As often happens in real estate, some people seek to profit by taking on distressed businesses and turning them around. Is this a wise strategy though, or a sure-fire way to lose money?
For Andrew Lupton, co-owner of Nonna’s Gourmet Sausages and Deli, acquiring distressed assets has been a key factor in the success and expansion of his business.
“I've been running businesses for years … it comes [as] second nature to me. I didn't plan it that way, but when opportunities come along, then you assess the merits of what they are and you adjust your business plan to suit that,” explains Andrew.
“All my life, I've had the twin path of organic growth and acquisition. We tend to buy largely underperforming businesses, businesses that perhaps are on their knees … we don't spend much money on them, and then we try and grow them.”
It was this approach that saw Andrew purchase Nonna’s in 2008.
He says the previous owner was a brilliant sausage-maker, but that “the business side didn't agree with him, so he sold out to myself and my sister”.
“We bought him out in 2008, but we kept him with a small shareholding and [he kept on] making the sausages for us.”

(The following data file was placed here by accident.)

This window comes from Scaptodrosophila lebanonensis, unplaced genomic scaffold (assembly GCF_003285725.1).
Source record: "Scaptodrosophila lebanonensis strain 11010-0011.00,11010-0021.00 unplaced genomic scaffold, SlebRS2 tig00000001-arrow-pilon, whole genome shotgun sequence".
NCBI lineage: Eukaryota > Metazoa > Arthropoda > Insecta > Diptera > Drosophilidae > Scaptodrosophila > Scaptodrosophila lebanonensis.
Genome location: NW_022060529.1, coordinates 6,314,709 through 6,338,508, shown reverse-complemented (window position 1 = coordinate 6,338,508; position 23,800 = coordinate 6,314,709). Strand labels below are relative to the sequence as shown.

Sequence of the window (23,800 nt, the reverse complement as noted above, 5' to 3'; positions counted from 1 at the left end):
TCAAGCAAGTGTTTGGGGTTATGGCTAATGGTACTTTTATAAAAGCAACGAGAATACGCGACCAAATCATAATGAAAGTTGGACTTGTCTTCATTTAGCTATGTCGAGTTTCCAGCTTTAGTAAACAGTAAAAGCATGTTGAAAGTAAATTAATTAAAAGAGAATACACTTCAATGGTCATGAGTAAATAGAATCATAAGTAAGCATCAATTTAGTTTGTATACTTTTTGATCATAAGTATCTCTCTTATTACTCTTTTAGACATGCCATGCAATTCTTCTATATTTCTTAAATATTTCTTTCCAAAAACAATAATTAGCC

Since that initial purchase, Nonna’s has acquired several other businesses in a similar fashion, in order to rejuvenate them and add both scale and diversification to the business.
“Brookvale Meats came up a year later and when we needed more space and different products,” says Andrew.
“So we bought Brookvale Meats and that gave us the opportunity to rapidly and quickly expand the range into all sorts of different meat products and gave us proper production space.”
The Sydney-based company has also recently acquired a smallgoods business in Perth, expanding its geographic reach to the west coast.
When considering an acquisition, Andrew says he is very selective in the types of opportunities he will pursue, to make sure that any purchase fits into the broader growth strategy of the business and does not become a distraction from its core operations.
“I look for positioning in the marketplace first and [the business'] distribution base, and is it going to add different customers, [or] are they exactly the same customers?” he explains.
“Or I look to see a product range which was currently not being fulfilled by us. Each case is judged on its merit, so I don't go around desperately looking for businesses.
“It's amazing in our industry: as soon as you've bought one or two, people come along all the time, ‘Oh, do you want to buy mine, too?’. Nine times out of 10 I'm not at all interested, but they come along and you measure them on their own merits.”
According to Andrew, often the most valuable asset you purchase is not the business itself, but rather the skills and experience of its employees.
“Do you know what? They're the most valuable assets often,” he says.
“When we bought Brookvale Meats, the business itself was worthless really. The best thing in it were the two butchers that we acquired and they're gold.”
Adam Zuchetti is the editor of My Business, and has steered the publication’s editorial direction since early 2016.
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